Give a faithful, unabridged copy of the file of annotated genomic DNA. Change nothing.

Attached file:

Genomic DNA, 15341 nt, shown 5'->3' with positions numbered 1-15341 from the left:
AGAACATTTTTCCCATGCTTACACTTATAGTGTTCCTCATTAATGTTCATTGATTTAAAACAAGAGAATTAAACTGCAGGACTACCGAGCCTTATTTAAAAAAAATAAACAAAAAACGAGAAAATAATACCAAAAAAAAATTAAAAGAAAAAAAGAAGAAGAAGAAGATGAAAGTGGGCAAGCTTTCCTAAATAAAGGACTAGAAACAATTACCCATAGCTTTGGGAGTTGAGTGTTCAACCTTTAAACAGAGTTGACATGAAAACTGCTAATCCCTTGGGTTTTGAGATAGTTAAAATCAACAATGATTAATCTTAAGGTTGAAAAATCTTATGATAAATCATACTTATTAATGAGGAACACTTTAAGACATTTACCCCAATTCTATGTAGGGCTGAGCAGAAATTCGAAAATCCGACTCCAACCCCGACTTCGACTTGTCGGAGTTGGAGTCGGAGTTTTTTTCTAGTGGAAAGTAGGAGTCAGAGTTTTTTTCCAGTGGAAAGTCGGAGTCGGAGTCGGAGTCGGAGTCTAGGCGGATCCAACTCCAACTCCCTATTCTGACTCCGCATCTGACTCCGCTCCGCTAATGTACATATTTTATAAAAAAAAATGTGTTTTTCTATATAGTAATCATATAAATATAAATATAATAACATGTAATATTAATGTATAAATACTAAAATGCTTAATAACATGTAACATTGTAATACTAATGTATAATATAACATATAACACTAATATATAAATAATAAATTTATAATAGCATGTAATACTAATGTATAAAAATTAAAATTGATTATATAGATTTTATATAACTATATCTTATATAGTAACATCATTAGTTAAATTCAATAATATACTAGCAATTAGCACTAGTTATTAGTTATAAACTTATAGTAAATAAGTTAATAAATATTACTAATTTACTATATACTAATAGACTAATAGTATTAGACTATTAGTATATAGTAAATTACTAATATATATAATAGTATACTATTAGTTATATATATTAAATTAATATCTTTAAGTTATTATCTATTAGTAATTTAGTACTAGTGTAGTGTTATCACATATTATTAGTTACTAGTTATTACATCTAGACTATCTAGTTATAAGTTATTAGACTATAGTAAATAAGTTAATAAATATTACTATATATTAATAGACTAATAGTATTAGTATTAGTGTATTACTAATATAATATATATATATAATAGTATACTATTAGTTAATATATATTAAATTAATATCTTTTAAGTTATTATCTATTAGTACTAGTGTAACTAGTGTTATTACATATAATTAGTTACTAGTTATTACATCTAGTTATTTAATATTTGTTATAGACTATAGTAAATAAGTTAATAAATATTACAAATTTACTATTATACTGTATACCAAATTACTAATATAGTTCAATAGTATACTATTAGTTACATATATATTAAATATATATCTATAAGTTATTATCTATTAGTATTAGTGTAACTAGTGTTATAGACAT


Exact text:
Genomic DNA, 15341 nt, shown 5'->3' with positions numbered 1-15341 from the left:
AGAACATTTTTCCCATGCTTACACTTATAGTGTTCCTCATTAATGTTCATTGATTTAAAACAAGAGAATTAAACTGCAGGACTACCGAGCCTTATTTAAAAAAAATAAACAAAAAACGAGAAAATAATACCAAAAAAAAATTAAAAGAAAAAAAGAAGAAGAAGAAGATGAAAGTGGGCAAGCTTTCCTAAATAAAGGACTAGAAACAATTACCCATAGCTTTGGGAGTTGAGTGTTCAACCTTTAAACAGAGTTGACATGAAAACTGCTAATCCCTTGGGTTTTGAGATAGTTAAAATCAACAATGATTAATCTTAAGGTTGAAAAATCTTATGATAAATCATACTTATTAATGAGGAACACTTTAAGACATTTACCCCAATTCTATGTAGGGCTGAGCAGAAATTCGAAAATCCGACTCCAACCCCGACTTCGACTTGTCGGAGTTGGAGTCGGAGTTTTTTTCTAGTGGAAAGTAGGAGTCAGAGTTTTTTTCCAGTGGAAAGTCGGAGTCGGAGTCGGAGTCGGAGTCTAGGCGGATCCAACTCCAACTCCCTATTCTGACTCCGCATCTGACTCCGCTCCGCTAATGTACATATTTTATAAAAAAAAATGTGTTTTTCTATATAGTAATCATATAAATATAAATATAATAACATGTAATATTAATGTATAAATACTAAAATGCTTAATAACATGTAACATTGTAATACTAATGTATAATATAACATATAACACTAATATATAAATAATAAATTTATAATAGCATGTAATACTAATGTATAAAAATTAAAATTGATTATATAGATTTTATATAACTATATCTTATATAGTAACATCATTAGTTAAATTCAATAATATACTAGCAATTAGCACTAGTTATTAGTTATAAACTTATAGTAAATAAGTTAATAAATATTACTAATTTACTATATACTAATAGACTAATAGTATTAGACTATTAGTATATAGTAAATTACTAATATATATAATAGTATACTATTAGTTATATATATTAAATTAATATCTTTAAGTTATTATCTATTAGTAATTTAGTACTAGTGTAGTGTTATCACATATTATTAGTTACTAGTTATTACATCTAGACTATCTAGTTATAAGTTATTAGACTATAGTAAATAAGTTAATAAATATTACTATATATTAATAGACTAATAGTATTAGTATTAGTGTATTACTAATATAATATATATATATAATAGTATACTATTAGTTAATATATATTAAATTAATATCTTTTAAGTTATTATCTATTAGTACTAGTGTAACTAGTGTTATTACATATAATTAGTTACTAGTTATTACATCTAGTTATTTAATATTTGTTATAGACTATAGTAAATAAGTTAATAAATATTACAAATTTACTATTATACTGTATACCAAATTACTAATATAGTTCAATAGTATACTATTAGTTACATATATATTAAATATATATCTATAAGTTATTATCTATTAGTATTAGTGTAACTAGTGTTATAGACAT